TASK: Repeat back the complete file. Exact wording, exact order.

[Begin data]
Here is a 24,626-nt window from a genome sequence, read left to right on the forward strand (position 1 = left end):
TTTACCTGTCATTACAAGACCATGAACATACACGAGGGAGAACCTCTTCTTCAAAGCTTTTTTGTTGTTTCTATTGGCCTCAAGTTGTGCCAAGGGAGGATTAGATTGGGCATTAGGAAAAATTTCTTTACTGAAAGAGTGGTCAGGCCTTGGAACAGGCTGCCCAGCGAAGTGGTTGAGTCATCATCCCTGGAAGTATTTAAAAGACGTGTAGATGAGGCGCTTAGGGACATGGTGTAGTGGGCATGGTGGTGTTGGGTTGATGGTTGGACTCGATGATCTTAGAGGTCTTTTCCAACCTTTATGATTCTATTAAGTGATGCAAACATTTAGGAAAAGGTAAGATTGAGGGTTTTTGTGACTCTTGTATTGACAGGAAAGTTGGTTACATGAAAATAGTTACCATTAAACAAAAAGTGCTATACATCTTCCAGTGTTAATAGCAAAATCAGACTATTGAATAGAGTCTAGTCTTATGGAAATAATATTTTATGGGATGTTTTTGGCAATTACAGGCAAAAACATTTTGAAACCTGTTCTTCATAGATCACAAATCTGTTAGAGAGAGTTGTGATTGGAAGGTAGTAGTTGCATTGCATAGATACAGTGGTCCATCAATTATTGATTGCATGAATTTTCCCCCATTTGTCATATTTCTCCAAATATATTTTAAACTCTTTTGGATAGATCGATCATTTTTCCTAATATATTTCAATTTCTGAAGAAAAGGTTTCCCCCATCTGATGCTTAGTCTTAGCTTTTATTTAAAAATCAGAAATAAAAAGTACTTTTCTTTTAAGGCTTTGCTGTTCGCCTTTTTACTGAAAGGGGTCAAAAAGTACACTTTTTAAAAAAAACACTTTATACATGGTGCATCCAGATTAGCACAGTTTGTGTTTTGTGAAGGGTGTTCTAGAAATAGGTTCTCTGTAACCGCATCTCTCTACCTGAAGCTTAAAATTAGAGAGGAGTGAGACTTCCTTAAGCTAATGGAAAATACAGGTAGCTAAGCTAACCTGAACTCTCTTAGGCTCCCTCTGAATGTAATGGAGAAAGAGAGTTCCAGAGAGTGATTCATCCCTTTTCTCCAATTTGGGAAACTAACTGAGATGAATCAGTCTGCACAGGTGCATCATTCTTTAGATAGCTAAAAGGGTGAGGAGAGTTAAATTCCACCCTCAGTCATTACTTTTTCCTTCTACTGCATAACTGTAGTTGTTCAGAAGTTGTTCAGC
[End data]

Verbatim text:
Here is a 24,626-nt window from a genome sequence, read left to right on the forward strand (position 1 = left end):
TTTACCTGTCATTACAAGACCATGAACATACACGAGGGAGAACCTCTTCTTCAAAGCTTTTTTGTTGTTTCTATTGGCCTCAAGTTGTGCCAAGGGAGGATTAGATTGGGCATTAGGAAAAATTTCTTTACTGAAAGAGTGGTCAGGCCTTGGAACAGGCTGCCCAGCGAAGTGGTTGAGTCATCATCCCTGGAAGTATTTAAAAGACGTGTAGATGAGGCGCTTAGGGACATGGTGTAGTGGGCATGGTGGTGTTGGGTTGATGGTTGGACTCGATGATCTTAGAGGTCTTTTCCAACCTTTATGATTCTATTAAGTGATGCAAACATTTAGGAAAAGGTAAGATTGAGGGTTTTTGTGACTCTTGTATTGACAGGAAAGTTGGTTACATGAAAATAGTTACCATTAAACAAAAAGTGCTATACATCTTCCAGTGTTAATAGCAAAATCAGACTATTGAATAGAGTCTAGTCTTATGGAAATAATATTTTATGGGATGTTTTTGGCAATTACAGGCAAAAACATTTTGAAACCTGTTCTTCATAGATCACAAATCTGTTAGAGAGAGTTGTGATTGGAAGGTAGTAGTTGCATTGCATAGATACAGTGGTCCATCAATTATTGATTGCATGAATTTTCCCCCATTTGTCATATTTCTCCAAATATATTTTAAACTCTTTTGGATAGATCGATCATTTTTCCTAATATATTTCAATTTCTGAAGAAAAGGTTTCCCCCATCTGATGCTTAGTCTTAGCTTTTATTTAAAAATCAGAAATAAAAAGTACTTTTCTTTTAAGGCTTTGCTGTTCGCCTTTTTACTGAAAGGGGTCAAAAAGTACACTTTTTAAAAAAAACACTTTATACATGGTGCATCCAGATTAGCACAGTTTGTGTTTTGTGAAGGGTGTTCTAGAAATAGGTTCTCTGTAACCGCATCTCTCTACCTGAAGCTTAAAATTAGAGAGGAGTGAGACTTCCTTAAGCTAATGGAAAATACAGGTAGCTAAGCTAACCTGAACTCTCTTAGGCTCCCTCTGAATGTAATGGAGAAAGAGAGTTCCAGAGAGTGATTCATCCCTTTTCTCCAATTTGGGAAACTAACTGAGATGAATCAGTCTGCACAGGTGCATCATTCTTTAGATAGCTAAAAGGGTGAGGAGAGTTAAATTCCACCCTCAGTCATTACTTTTTCCTTCTACTGCATAACTGTAGTTGTTCAGAAGTTGTTCAGC